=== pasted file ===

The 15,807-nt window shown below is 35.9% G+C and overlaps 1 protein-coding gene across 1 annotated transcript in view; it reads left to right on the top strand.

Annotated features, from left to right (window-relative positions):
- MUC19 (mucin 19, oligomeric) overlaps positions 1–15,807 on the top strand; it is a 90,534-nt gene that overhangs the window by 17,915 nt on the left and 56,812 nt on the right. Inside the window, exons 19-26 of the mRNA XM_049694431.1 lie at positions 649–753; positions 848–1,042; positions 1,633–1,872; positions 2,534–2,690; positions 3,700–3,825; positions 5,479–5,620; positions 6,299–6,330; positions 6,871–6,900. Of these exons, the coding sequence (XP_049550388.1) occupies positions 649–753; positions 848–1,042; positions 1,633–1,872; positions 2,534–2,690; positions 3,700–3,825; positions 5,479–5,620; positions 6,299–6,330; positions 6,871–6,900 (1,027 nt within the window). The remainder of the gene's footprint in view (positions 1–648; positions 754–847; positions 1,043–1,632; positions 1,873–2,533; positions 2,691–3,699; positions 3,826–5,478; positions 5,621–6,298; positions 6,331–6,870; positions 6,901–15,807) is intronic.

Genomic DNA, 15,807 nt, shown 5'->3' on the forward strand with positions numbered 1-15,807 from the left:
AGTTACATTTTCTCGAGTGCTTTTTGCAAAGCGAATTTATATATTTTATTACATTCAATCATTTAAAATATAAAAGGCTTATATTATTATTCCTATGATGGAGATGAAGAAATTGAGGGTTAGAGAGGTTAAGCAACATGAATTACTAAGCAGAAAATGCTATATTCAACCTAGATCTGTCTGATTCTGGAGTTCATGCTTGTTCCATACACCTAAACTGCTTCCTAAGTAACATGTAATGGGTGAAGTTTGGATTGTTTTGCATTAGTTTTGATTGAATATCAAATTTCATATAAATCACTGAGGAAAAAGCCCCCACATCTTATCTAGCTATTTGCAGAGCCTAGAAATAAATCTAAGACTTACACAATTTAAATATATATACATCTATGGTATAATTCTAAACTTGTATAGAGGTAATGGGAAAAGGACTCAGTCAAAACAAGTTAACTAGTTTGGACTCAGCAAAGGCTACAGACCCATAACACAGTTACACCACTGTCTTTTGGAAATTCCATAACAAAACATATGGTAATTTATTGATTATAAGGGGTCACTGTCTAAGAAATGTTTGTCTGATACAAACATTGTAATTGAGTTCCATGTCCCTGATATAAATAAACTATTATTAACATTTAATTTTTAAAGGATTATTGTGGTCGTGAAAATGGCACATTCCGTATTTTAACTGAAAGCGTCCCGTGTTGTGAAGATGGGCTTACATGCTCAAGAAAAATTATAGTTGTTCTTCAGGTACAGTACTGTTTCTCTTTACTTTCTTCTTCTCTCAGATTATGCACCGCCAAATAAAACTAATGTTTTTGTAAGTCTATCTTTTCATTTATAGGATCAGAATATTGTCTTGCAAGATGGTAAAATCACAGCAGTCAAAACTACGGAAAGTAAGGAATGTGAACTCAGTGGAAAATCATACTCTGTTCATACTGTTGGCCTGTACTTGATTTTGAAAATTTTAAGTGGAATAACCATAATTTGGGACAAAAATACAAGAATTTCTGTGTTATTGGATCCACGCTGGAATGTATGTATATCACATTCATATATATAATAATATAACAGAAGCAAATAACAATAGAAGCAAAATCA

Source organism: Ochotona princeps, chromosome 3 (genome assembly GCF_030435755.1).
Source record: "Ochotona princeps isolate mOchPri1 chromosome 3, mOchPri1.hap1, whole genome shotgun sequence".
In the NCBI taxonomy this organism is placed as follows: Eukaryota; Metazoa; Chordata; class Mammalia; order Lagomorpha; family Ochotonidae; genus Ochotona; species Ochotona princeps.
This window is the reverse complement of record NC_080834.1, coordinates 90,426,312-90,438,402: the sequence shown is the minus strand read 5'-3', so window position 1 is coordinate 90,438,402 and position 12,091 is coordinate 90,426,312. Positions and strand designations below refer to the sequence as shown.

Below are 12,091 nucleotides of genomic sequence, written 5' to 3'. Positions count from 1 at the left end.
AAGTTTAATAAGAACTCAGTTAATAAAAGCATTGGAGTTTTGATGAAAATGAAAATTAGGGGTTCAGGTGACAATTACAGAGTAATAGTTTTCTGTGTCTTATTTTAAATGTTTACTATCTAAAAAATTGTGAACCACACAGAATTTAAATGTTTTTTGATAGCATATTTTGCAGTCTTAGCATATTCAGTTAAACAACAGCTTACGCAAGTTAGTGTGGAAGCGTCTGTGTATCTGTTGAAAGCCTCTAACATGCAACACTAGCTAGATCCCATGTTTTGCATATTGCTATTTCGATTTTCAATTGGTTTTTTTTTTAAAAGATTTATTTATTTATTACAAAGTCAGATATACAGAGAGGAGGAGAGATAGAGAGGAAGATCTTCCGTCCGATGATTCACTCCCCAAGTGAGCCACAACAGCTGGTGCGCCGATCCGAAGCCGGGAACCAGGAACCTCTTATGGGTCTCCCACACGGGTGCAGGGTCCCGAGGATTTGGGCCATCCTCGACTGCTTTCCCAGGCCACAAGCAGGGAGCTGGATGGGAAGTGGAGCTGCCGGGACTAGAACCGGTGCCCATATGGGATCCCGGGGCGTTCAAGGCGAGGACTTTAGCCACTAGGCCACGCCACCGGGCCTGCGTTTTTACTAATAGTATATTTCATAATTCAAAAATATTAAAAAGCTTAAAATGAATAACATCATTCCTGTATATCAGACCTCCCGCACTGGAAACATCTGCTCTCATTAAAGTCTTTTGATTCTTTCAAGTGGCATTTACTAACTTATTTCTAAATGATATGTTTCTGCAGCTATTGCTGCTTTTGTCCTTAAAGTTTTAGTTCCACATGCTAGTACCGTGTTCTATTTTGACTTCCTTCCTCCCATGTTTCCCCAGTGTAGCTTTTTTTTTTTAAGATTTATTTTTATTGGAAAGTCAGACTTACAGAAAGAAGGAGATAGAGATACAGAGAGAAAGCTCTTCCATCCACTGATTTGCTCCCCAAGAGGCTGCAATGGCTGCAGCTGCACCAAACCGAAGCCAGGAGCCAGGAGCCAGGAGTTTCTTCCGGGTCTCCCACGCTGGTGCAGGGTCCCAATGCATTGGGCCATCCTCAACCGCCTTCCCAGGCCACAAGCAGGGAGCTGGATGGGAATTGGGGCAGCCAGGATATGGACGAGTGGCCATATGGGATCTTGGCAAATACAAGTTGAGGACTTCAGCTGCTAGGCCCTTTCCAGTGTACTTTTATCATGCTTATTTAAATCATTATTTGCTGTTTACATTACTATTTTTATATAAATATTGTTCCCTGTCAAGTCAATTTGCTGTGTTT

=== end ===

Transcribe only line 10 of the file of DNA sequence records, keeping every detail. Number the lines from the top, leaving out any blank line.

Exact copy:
Below are 12,091 nucleotides of genomic sequence, written 5' to 3'. Positions count from 1 at the left end.